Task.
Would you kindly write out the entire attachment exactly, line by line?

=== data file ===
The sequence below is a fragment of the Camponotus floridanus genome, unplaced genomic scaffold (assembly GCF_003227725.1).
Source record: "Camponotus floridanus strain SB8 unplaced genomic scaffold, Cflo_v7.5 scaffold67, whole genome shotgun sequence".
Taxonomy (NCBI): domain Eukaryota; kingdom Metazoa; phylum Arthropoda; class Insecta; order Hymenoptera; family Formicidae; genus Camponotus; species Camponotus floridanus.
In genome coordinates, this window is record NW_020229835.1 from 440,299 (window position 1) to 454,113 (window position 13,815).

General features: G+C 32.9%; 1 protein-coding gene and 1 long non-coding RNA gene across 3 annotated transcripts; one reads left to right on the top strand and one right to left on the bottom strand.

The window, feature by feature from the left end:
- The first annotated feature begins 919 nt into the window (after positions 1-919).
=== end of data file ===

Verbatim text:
The sequence below is a fragment of the Camponotus floridanus genome, unplaced genomic scaffold (assembly GCF_003227725.1).
Source record: "Camponotus floridanus strain SB8 unplaced genomic scaffold, Cflo_v7.5 scaffold67, whole genome shotgun sequence".
Taxonomy (NCBI): domain Eukaryota; kingdom Metazoa; phylum Arthropoda; class Insecta; order Hymenoptera; family Formicidae; genus Camponotus; species Camponotus floridanus.
In genome coordinates, this window is record NW_020229835.1 from 440,299 (window position 1) to 454,113 (window position 13,815).

General features: G+C 32.9%; 1 protein-coding gene and 1 long non-coding RNA gene across 3 annotated transcripts; one reads left to right on the top strand and one right to left on the bottom strand.

The window, feature by feature from the left end:
- The first annotated feature begins 919 nt into the window (after positions 1-919).